United States District Court, W.D. Wisconsin
JEFFREY T. ZIEGLER, Petitioner,
STATE OF WISCONSIN, Respondent.
OPINION AND ORDER
WILLIAM M. CONLEY DISTRICT JUDGE.
T. Ziegler has filed a petition for a writ of habeas corpus
under 28 U.S.C. § 2254, challenging two state court
convictions from Dane County. Ziegler has paid the filing fee
and the petition is now before the court for preliminary
review pursuant to Rule 4 of the Rules Governing Section 2254
Cases. For reasons set forth briefly below, the petition must
County Case No. 03CF2548, Ziegler was convicted upon his plea
of no contest to charges of stalking and bail jumping as a
repeat offender. In Dane County Case No. 03CM3691, Ziegler
was similarly convicted of invasion of privacy. On August 31,
2006, Ziegler was sentenced to serve two years and six months
in prison, followed by a two-year term of supervised release,
for a total sentence of four-and-a-half (4½) years in
Case No. 03CF2548. On that same day, the circuit court
sentenced Ziegler to serve one year in prison followed by a
one-year period of extended supervision for a total sentence
of two years in Case No. 03CM3691, both consecutive to the
sentence that he received in 03CF2548.
filed a motion for post-conviction relief from the judgment,
arguing that he was denied effective assistance of counsel.
After the trial court denied that motion, Ziegler pursued a
direct appeal. On January 22, 2010, the Wisconsin Court of
Appeals summarily affirmed the convictions, as well as the
trial court's decision to deny Ziegler's motion for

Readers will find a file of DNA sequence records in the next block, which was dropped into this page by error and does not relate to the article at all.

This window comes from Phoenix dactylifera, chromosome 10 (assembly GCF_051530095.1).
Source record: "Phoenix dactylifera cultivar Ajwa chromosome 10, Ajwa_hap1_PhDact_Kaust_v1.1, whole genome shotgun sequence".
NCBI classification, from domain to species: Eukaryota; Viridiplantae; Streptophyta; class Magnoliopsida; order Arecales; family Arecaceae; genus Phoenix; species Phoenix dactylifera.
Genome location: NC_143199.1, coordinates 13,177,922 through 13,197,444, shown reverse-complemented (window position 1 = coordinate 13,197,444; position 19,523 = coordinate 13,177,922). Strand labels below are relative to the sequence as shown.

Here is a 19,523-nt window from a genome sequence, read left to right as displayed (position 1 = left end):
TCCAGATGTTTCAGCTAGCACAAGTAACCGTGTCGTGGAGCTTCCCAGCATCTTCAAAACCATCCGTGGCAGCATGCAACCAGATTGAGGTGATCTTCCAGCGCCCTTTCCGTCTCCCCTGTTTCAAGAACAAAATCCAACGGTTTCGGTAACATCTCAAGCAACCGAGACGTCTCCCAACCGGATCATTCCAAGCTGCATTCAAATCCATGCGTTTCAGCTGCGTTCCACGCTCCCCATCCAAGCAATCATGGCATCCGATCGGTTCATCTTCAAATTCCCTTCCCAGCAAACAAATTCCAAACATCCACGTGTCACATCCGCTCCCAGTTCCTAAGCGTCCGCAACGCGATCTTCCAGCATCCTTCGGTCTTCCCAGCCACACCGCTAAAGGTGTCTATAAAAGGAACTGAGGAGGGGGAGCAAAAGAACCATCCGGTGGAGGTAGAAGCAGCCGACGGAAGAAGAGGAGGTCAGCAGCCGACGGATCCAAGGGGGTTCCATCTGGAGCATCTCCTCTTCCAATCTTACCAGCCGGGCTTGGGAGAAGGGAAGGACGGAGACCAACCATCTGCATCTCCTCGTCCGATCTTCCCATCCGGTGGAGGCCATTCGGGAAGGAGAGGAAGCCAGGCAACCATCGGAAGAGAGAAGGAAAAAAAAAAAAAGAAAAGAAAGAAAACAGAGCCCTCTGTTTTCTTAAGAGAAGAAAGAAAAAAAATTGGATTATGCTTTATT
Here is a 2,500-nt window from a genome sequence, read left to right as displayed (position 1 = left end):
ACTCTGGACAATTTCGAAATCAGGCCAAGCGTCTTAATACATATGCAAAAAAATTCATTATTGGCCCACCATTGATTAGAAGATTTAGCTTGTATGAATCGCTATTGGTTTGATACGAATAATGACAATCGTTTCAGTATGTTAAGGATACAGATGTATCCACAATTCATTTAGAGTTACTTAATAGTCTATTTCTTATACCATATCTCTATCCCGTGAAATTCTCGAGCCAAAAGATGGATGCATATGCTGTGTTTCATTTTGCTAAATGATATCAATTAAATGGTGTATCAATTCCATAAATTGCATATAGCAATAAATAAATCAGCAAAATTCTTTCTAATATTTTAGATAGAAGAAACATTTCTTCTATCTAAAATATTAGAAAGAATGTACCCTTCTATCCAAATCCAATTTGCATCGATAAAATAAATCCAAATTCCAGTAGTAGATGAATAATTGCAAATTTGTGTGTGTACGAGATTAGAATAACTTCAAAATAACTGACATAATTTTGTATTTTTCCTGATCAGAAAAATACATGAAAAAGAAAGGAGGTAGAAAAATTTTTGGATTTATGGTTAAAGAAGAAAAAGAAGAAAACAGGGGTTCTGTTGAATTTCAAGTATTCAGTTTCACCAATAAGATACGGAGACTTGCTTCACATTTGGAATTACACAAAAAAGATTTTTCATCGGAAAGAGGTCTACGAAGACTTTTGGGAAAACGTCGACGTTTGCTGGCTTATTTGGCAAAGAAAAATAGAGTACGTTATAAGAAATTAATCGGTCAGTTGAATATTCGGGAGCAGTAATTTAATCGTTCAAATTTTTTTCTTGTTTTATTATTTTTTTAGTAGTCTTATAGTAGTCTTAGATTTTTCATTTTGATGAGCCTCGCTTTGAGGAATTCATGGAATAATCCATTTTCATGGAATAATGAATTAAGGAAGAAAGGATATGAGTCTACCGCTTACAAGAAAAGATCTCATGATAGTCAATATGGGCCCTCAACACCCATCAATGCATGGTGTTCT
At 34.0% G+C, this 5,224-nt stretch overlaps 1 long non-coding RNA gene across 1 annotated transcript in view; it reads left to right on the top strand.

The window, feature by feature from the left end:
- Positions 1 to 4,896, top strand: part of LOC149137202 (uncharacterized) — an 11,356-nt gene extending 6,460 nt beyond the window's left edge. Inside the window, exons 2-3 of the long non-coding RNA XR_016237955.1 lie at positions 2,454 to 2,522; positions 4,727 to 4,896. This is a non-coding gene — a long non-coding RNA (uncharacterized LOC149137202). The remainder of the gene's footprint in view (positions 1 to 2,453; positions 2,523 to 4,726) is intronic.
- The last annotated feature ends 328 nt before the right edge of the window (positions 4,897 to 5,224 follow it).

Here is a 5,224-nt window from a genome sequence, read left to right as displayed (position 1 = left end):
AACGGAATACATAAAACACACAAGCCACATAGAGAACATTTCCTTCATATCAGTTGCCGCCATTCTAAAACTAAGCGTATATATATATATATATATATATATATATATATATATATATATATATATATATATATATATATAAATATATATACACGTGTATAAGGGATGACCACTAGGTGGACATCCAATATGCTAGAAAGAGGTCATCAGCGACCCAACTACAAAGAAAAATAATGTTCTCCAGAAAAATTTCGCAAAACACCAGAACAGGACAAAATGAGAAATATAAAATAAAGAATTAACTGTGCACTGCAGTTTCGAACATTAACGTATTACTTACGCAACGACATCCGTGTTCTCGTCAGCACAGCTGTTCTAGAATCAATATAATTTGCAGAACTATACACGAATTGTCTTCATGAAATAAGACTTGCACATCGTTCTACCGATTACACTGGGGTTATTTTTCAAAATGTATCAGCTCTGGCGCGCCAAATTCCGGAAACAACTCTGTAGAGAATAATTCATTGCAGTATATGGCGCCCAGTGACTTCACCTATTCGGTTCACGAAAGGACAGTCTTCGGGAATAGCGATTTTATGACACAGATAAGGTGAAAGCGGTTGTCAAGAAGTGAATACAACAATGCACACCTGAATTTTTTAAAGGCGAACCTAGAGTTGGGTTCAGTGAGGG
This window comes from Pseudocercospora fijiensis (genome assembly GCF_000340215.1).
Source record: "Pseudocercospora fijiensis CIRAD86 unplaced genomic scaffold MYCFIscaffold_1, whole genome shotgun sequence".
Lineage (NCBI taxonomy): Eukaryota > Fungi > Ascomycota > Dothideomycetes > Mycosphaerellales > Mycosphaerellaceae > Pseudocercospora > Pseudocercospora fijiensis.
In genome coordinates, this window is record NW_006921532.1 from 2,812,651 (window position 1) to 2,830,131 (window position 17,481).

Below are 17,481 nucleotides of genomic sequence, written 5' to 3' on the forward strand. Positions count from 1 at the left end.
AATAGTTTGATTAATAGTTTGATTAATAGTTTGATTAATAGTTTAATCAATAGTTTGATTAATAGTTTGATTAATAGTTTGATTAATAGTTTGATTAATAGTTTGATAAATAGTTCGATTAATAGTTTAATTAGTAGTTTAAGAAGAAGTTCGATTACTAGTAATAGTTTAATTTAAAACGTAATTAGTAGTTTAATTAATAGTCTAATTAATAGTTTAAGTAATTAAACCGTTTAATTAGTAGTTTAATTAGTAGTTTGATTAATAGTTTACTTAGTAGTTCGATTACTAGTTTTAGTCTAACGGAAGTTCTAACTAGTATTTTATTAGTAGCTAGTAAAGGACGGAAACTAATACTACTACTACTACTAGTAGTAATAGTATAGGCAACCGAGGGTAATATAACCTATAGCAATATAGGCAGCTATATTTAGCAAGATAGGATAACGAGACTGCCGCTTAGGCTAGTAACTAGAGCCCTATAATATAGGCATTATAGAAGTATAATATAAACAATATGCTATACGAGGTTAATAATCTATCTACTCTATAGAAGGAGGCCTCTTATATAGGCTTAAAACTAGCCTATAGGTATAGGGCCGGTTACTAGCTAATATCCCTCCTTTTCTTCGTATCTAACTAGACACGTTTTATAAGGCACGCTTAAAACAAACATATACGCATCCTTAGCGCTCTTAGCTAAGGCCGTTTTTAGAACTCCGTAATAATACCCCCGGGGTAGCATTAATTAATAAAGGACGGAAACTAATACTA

post-conviction relief. The Wisconsin Supreme Court denied
Ziegler's petition for review on July 26, 2010.
2, 2014, Ziegler filed this pending federal habeas corpus
petition seeking relief from Case Nos. 03CF2548 and 03CM3691
under 28 U.S.C. § 2254, apparently claiming that he is
entitled to relief because: (1) his plea was invalid; (2) he
was denied effective assistance of counsel; (3) he was denied
sentence credit; (4) his punishment violated the prohibition
against double jeopardy; and (5) the state court erred by
failing to hold an evidentiary hearing on these claims.
federal habeas corpus statutes give district courts limited
jurisdiction to entertain petitions for habeas corpus relief
from persons who are “in custody in violation
of the Constitution or laws or treaties of the United
States.” 28 U.S.C. § 2241(c)(3) (emphasis added);
28 U.S.C. § 2254(a). Moreover, for this jurisdiction to
attach, the Supreme Court has clarified that a habeas corpus
petitioner must be “in custody” at the time the
petition is filed. Carafas v. LaVallee, 391 U.S.
234, 238 (1968).
jurisdiction purposes, the importance of a petitioner's
custody status cannot be minimized. The custody element is
“required not only by repeated references in the
[federal habeas corpus statutes], but also by the history of
the great writ.” Carafas, 381 U.S. at 238
(footnotes and internal citations omitted). “Its
province, shaped to guarantee the most fundamental of all
rights, is to provide an effective and speedy instrument by